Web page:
Friday, September 3, 2010

Typewriter Thought

I recently stopped writing on computers because the digital thought process is too fast and doesn't allow for reflection during the process of thought due to the ease and speed of digital keyboards. I find that I type at the speed that I think and think at the speed I type and type without thinking and think without thinking, which interferes with my ability to think about what I am writing while I am writing it.

On the contrary, the movement, the physicality, required for working on a manual typewriter forces me to slow my thoughts, to consider the words as they are being pounded out. With the movement of the hands and arms, the mind enters into the body's space and hears its thoughts as they pass onto the paper. This results in work that is more visceral and less clever. Remnants of the body are pounded into the ink and the presence of the writer lurks in those words.

The pieces I write on a computer are very clever, ever so witty as they move three or four thoughts ahead of themselves into a state of constant meta reflection and it is no coincidence this era of high irony is also the age of a totally full fledged embrace of any and all things digital. To put it succinctly, work done on a computer seems to be a little less soulful, a little more contrived, too much brain, too little spirit.

Thursday, August 26, 2010


In a series of essays, Jean Epstein limns out what he believes constitutes the essence of the cinematic, which he calls "photogenie." This proves to be an elusive concept, yet one that gets to the core of what I believe makes it so much more compelling to watch a movie recorded on film than a movie recorded on digital video.

In Epstein's "Fall of the House of Usher", there is a scene where curtains blow in and out of open windows as the camera completes a tracking shot down a long hallway. The curtains become animated, alive with the spirit of the house, and more importantly the spirit of the movie. This scene brings to light that the essence of Photogenie is movement. However, it is not just any type of movement that creates a sense of photogenie. No, it is only hypnotic movement. What makes this scene so photogenic is the hypnotic effect of the curtains blowing combined with the hypnotic effect of the slow tracking shot. Why do the curtains have a hypnotic effect? Because they are repetitively blowing in and out of the windows. Also, not only is their motion repetitive, but it is slow. This combination of slowness and repetition causes the viewer to enter a meditative state and become hypnotized.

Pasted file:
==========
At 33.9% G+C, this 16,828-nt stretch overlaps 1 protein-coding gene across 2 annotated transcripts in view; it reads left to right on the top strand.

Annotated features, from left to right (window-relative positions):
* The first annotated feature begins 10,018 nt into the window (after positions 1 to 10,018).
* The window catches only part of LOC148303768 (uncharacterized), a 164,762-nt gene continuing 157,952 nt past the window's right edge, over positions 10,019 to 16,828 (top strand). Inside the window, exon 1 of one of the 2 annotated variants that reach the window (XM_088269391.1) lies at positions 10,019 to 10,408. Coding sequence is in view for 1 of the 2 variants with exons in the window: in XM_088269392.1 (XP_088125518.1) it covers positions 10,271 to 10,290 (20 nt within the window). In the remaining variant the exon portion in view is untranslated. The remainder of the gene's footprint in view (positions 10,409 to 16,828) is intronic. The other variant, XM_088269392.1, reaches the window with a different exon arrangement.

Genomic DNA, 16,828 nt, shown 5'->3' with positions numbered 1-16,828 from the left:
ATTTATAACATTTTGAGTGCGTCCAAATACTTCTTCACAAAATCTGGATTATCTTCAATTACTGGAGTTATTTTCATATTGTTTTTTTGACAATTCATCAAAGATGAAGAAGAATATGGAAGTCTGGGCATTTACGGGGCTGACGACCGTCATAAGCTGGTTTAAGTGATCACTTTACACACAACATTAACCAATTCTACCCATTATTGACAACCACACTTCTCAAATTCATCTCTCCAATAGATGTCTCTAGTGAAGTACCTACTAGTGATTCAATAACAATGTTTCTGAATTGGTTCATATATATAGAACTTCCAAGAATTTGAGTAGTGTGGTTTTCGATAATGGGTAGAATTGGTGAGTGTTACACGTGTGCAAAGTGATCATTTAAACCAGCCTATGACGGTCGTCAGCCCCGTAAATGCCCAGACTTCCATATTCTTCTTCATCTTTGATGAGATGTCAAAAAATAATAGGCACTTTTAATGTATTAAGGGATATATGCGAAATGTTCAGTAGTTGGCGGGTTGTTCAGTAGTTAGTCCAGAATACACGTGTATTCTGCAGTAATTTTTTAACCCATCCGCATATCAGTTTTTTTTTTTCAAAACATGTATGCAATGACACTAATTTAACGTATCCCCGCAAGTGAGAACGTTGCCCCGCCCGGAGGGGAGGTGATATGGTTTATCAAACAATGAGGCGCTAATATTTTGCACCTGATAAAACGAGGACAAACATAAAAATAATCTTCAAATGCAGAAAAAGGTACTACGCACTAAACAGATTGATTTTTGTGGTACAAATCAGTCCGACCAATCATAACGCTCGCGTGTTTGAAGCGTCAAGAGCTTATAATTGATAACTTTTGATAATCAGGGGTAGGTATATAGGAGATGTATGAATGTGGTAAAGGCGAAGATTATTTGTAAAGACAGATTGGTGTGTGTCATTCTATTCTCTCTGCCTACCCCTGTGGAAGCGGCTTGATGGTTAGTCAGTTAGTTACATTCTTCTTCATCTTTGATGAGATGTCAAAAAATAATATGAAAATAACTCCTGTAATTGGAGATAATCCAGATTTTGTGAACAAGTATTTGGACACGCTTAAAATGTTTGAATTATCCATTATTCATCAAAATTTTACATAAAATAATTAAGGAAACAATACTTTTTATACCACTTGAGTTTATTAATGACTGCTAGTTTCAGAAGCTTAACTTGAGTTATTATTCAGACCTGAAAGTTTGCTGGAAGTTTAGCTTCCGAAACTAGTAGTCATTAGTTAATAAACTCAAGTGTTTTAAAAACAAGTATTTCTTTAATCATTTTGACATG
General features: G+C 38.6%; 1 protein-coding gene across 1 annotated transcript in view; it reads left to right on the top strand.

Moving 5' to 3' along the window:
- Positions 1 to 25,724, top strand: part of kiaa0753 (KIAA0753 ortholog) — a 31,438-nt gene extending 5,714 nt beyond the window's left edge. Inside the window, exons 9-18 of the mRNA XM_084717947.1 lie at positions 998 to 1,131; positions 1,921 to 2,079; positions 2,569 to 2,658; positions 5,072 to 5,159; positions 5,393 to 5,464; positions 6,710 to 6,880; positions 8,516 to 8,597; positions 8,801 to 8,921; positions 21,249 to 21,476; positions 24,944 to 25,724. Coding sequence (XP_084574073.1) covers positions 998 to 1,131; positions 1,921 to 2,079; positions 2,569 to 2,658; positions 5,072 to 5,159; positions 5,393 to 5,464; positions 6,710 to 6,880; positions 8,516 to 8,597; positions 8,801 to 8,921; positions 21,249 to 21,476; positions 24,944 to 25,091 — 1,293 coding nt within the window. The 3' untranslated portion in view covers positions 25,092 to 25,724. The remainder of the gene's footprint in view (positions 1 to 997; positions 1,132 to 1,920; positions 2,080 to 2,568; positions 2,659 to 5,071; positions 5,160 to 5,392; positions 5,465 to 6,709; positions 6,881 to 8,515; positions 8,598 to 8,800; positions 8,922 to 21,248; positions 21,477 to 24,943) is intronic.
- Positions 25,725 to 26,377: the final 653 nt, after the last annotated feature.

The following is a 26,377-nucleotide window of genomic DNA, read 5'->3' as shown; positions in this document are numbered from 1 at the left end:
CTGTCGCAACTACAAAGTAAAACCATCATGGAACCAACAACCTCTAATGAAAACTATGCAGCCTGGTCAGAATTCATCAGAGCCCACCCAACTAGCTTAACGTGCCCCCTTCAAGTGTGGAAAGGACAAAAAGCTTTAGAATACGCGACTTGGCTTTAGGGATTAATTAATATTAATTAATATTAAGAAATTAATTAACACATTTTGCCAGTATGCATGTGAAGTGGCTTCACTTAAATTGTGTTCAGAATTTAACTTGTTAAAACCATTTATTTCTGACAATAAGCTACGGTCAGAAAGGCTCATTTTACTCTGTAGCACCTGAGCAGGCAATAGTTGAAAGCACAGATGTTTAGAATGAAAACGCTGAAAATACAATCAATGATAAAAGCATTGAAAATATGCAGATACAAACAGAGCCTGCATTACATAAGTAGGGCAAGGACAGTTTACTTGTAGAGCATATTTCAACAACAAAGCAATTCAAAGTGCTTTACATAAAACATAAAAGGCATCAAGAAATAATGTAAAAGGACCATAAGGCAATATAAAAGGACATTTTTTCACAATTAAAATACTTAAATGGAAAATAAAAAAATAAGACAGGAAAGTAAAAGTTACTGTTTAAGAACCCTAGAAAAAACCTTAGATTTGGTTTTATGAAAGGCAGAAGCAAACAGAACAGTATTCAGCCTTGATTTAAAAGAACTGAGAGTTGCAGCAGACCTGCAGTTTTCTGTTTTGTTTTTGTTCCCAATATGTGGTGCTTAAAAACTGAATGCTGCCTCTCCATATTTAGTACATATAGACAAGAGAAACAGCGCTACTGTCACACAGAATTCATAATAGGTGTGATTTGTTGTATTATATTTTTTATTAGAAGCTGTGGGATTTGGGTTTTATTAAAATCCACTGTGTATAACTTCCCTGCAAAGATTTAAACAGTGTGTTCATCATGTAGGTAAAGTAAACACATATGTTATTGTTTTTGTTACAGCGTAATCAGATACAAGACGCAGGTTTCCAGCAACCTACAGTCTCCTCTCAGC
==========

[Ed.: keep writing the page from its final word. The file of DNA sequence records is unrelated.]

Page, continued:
Discussing rhythm and photogenie, Epstein says "At certain times without being in any way synchronous all a group of individuals yield a certain rhythm...a sort of euphony. It is known that crowd scenes in the cinema produce a rhythmic, poetic, photogenic effect. The reason is that cinema can pick this cadence up better than the human eye." Epstein's curtains behave like the crowd. They are not blowing in unison, and yet this creates "a certain rhythm." This "certain rhythm" is created when there is an central rhythm with many thousands of variations off of that central rhythm. As a drummer with 20 years experience of professional playing, I know that repetition with lots of small variations is what makes jazz drumming so mesmerizing to listen to. It is also one of the elements that makes dance music hypnotic.

This hypnotic state is so crucial because in this hypnotic state, the spectator enters into the film in a way they are unable to in a waking state, and entering into this dream state is the basic element of the cinematic experience.

Photogenie and Digital Formats

The question is can digital video create this same sense of hypnotic photogenie? This is particularly relevant to the current era of "digital cinema." However, it is a complex question as the relation between digital formats and the cinematic experience is still being explored.

In my experience, digital formats do not allow for photogenic movement to be created for
many reasons, one of the biggest being that digital video formats do not record motion correctly. Instead of capturing movement smoothly, motion recorded on digital cameras results in either choppy little blurred segments or streaks. This is mainly a problem for cameras which use CMOS sensors, including the Red Camera, Sony's EX series, and Cannon's 5D and 7D, among others. When the information the sensor receives changes too quickly, important data is discarded, and the camera fills in the gaps with approximations based on what the camera saw immediately before or after the missing moment. The crucial factor is that the kind of motion that is photogenic - repetition with millions of small variations - cannot be captured accurately by these cameras.

The result of watching a movie that does not have a hypnotic effect is that the viewer becomes hyper aware of the process of the film being made. When the viewer is this aware of the production, they cannot enter into the story and suspend their disbelief. Thus, films made on digital formats lack a cinematic quality. There is no chance for the viewer enter into the hypnotic dream state.

Unfortunately, the cameras that use CMOS sensors are the ones that are being marketed to independent filmmakers as being "as good as 35mm film at a fraction of the cost." Thousands of low budget films are being shot with these cameras every day. Many of them are excellent films. However, they lack a certain photogenie, that crucial element in the cinematic experience.